If we average all of the above projections, we get a total projected ERA for the entire Tigers’ pitching staff of 3.66. Their current ERA is 3.67. They have pitched, collectively, exactly as expected. Either they all were aware of their projections and we are seeing a miraculous self-fulfilling prophecy, or these projections are remarkably prescient. (Or perhaps these are very good projections and this is a minor coincidence of chance.) In any case, the Tigers’ pitchers have neither over nor under-performed thus far in 2014, as a collective unit, despite Justin Verlander’s and Joe Nathan’s obvious struggles, Joba Chamberlain pitching better than expected, Ian Krol worse than expected, and Drew Smyly’s slightly inflated ERA.

Detroit starters have pitched very well. Their ERA is currently 3.54 whereas the league-average AL starter is at 4.05. Comerica Park, despite its reputation for being a pitcher’s park, is nearly neutral, so the Tigers’ excellent ERA is not a result of pitching half their games in a friendly environment. The projection systems above, Oliver, Steamer, ZIPS, and MGL, nailed the starters’ collective ERA before the season started. (Who said that these games can’t be played on paper?!)

The Tiger’s bullpen, at least the pitchers listed above, were projected to carry an ERA of 4.00 and collectively, they currently sport a 3.99 ERA (.29 runs worse than the AL average). Once again, the forecasters nailed it!

Let’s look at Ausmus’ use of the bullpen so far this year, using leverage index (LI) and projected ERA. A good manager should, as a general rule of thumb, use his best relievers in high leverage situations, situations where the game is on the line, usually in the late innings, and his worst relievers in low leverage situations, typically minor and major blowouts. Keep in mind that a manager should use projected ERA and not actual ERA to determine optimum usage. As I indicated earlier, a player’s projection is the best estimate of his expected performance in the very next game or the next week or month. His performance to-date, whether it be in 50 PA, 300 PA, 30 IP or 100 IP is often significantly different from his in-season, to-date projection. The investment adage, “Past performance is no guarantee of future earnings,” is especially true in baseball.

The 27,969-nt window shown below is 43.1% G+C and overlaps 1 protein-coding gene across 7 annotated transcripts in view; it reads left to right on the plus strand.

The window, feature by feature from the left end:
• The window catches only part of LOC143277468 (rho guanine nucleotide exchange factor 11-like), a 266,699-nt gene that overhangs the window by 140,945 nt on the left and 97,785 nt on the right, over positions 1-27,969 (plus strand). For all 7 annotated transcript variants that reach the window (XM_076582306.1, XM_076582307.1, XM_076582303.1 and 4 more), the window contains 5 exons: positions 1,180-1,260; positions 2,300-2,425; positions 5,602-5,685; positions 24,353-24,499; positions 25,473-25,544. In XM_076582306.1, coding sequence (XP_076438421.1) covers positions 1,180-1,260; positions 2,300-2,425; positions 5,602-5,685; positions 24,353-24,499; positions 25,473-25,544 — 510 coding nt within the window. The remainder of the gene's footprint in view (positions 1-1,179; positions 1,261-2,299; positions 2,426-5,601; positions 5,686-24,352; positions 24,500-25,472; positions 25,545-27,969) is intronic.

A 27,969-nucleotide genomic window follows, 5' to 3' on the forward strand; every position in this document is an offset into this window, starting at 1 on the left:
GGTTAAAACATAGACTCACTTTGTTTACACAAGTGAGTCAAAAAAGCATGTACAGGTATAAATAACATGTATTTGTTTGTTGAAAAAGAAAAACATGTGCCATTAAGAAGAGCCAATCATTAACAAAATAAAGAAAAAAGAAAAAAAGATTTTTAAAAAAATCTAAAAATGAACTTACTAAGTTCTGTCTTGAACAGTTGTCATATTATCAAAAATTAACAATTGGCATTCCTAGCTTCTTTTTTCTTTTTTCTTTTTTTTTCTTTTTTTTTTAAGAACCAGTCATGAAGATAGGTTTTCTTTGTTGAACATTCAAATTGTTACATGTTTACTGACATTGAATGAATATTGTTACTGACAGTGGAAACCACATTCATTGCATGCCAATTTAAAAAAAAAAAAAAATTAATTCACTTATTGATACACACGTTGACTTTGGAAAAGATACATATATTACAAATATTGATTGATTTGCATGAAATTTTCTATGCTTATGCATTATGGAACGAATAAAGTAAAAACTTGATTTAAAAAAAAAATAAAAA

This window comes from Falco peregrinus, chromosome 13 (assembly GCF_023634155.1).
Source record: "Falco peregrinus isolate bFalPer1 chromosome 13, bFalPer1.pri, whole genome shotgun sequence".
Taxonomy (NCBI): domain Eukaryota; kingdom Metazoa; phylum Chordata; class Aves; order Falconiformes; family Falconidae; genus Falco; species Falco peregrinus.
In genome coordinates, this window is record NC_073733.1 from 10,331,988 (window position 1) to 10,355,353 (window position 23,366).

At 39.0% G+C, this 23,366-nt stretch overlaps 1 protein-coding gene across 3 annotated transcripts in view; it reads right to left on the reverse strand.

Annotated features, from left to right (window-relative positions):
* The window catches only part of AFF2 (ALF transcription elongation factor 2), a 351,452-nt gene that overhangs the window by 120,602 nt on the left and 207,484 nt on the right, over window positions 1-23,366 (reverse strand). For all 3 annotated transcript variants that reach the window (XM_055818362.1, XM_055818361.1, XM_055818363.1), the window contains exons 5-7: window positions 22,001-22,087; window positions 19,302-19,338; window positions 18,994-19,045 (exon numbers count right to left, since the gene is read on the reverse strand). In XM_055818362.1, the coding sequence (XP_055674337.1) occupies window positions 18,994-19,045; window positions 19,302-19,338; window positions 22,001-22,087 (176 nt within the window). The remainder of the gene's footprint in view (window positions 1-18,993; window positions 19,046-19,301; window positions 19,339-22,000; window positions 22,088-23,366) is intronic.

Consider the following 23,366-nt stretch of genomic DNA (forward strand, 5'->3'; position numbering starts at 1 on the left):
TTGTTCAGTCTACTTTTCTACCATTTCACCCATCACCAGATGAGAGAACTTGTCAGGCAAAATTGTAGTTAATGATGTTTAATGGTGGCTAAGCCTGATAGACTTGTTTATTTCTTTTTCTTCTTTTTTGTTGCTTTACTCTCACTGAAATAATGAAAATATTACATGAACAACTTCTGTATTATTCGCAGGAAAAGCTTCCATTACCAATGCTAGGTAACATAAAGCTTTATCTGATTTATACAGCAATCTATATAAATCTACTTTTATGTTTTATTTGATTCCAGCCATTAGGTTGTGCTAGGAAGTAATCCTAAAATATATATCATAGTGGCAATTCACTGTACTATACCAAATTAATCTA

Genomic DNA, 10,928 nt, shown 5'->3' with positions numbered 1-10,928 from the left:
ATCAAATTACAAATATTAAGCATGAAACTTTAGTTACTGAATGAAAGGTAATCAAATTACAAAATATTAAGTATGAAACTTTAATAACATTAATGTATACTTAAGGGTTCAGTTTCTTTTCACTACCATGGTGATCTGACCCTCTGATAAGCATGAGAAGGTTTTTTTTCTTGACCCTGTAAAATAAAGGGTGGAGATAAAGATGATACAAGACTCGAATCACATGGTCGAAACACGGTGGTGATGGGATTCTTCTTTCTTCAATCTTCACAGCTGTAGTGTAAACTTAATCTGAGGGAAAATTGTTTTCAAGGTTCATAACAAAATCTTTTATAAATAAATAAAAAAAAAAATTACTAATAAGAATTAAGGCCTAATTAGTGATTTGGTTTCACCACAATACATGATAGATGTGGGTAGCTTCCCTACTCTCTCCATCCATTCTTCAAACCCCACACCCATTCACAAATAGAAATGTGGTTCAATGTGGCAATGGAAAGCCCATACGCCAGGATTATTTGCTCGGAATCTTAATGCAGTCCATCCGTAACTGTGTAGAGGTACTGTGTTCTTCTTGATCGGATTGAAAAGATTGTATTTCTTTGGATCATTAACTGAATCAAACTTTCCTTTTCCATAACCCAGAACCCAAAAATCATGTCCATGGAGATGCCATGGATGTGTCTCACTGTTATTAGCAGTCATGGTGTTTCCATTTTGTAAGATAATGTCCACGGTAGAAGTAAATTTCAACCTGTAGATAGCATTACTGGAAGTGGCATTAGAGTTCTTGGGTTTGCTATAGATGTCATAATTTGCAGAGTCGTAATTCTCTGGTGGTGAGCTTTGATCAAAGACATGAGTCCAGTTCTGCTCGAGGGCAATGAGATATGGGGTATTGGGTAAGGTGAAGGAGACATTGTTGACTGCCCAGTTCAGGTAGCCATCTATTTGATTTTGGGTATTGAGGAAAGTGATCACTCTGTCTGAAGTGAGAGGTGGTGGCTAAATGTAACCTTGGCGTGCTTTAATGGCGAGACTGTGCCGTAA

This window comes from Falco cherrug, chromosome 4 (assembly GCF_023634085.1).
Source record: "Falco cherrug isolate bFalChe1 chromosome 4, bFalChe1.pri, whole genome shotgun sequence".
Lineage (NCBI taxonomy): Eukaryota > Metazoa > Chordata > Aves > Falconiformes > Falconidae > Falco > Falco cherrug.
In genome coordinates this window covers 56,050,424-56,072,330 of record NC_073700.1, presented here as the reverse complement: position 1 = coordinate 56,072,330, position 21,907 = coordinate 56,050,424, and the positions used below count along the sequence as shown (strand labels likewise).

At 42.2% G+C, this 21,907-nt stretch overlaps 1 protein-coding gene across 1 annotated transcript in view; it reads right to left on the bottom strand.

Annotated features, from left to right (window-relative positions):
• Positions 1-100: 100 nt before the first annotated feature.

Let’s look at the relievers above, their projected ERA at the start of the season, their current ERA and the average LI (leverage) when they entered the game so far this year.


Based on pre-season projections, their best reliever and closer, Nathan, despite the inflated ERA of 4.64 and five blown saves, has been used in mostly high leverage situations, which is a feather in Ausmus’ cap. However, when all is said and done, you would like your ace to have a LI of at least 2.0. “Everyday Al” Alburquerque, clearly their second best reliever, has not been used in enough “game on the line” situations – your set-up men should average a LI of around 1.50.

Both Nathan and Alburquerque are facing too many lefty hitters, although neither pitcher has extreme platoon splits – they have around normal splits for a RHP. Nathan has faced 66 RHB and 81 LHB and Al Al, 68 and 71. The same goes for Joba who has seen 73 lefties and 70 righties. Obviously Ausmus is using Nathan in the traditional closer’s role, as most managers do, where your ace pitches mostly the 9th inning in close games, regardless of the handedness of the batters. A more effective use of your bullpen, in the 9th inning for example, is to bring in a lefty like Phil Coke or Blaine Hardy to face a leadoff lefty or two and then bring in your closer, or even to take out your closer and bring in a lefty to face a LHB with two outs, if the game is on the line.

Using current season projections, the fourth column above, you could argue that Alburquerque or even Hardy should be their closer, or ideally a tandem of Alburquerque and Hardy or Coke. While I am not suggesting that veteran closer Nathan be demoted, I’m not sure that too many Tiger fans would shed any tears should that occur (which is not likely unless Nathan completely blows up in the second half).

Surprisingly, Krol, despite his 5.83 ERA has been used in fairly high leverage situations, which is another feather in the Tigers’ skipper’s cap since he has the fourth best pre-season projected ERA in the bullpen. I suspect that as a lefty with a fairly large platoon split, he has been used often as a LOOGY with the game on the line. Also, because of his poor showing in 2014, his current projection is a quite a bit worse than before the season started, so Ausmus should be using him in fewer high and medium leverage situations in the second half.